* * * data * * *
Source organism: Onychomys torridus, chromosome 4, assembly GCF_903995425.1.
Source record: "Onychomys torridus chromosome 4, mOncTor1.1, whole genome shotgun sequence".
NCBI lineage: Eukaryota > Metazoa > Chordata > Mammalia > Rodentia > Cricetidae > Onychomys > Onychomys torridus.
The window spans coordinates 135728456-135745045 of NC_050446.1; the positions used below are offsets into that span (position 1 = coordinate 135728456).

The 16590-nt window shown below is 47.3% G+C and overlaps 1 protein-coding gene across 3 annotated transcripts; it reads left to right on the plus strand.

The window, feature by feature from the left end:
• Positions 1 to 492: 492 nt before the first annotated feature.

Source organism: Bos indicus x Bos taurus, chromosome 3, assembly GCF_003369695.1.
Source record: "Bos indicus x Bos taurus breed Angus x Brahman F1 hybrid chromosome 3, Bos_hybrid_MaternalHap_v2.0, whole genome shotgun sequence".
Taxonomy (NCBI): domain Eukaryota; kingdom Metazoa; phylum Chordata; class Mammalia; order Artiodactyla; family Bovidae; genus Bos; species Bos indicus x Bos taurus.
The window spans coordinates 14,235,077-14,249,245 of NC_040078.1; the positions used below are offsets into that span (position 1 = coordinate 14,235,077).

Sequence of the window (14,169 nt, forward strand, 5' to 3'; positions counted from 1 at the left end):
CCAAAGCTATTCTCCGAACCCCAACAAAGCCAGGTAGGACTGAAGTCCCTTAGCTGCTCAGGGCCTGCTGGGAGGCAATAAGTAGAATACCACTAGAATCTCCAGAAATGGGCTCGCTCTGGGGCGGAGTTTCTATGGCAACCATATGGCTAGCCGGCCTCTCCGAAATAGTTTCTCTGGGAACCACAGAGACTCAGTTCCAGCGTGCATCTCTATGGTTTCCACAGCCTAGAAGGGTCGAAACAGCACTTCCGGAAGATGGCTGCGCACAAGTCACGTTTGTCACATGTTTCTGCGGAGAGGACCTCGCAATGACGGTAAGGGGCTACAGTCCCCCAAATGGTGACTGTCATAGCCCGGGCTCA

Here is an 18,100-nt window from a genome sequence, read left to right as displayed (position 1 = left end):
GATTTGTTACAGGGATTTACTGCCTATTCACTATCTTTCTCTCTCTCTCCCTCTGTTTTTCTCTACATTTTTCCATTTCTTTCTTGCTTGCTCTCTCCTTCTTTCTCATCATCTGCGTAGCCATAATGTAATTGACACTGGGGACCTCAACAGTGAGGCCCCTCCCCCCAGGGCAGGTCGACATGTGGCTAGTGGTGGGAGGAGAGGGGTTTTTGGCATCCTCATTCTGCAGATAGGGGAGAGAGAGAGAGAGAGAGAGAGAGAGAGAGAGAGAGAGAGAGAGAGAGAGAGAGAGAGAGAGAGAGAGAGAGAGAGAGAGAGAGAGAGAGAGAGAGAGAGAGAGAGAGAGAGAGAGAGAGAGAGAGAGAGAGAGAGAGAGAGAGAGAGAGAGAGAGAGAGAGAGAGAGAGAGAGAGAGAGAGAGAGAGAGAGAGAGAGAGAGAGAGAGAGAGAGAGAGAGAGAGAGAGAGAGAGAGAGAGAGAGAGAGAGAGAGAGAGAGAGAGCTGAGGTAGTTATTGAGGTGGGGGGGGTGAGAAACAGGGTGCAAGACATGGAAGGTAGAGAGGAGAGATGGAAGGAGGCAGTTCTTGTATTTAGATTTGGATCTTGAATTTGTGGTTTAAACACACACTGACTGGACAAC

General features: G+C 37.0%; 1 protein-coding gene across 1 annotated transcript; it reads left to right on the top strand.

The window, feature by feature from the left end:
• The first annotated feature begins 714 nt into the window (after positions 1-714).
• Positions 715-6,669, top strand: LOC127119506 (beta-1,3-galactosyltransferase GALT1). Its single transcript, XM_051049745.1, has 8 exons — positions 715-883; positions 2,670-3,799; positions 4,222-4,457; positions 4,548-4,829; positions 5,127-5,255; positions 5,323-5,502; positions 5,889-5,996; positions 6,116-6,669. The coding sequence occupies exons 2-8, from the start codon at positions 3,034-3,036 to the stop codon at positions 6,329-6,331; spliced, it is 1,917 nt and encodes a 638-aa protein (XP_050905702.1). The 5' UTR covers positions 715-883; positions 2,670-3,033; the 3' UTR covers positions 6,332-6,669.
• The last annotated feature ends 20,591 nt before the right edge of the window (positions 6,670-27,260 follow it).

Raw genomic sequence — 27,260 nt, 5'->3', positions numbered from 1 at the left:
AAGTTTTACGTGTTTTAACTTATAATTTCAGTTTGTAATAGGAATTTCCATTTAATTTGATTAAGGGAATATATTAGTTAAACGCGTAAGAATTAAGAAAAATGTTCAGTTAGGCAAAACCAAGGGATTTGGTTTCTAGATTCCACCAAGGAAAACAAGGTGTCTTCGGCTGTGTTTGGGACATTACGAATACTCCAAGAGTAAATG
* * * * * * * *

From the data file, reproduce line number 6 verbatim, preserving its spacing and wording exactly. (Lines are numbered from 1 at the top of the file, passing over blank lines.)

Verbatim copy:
The window, feature by feature from the left end: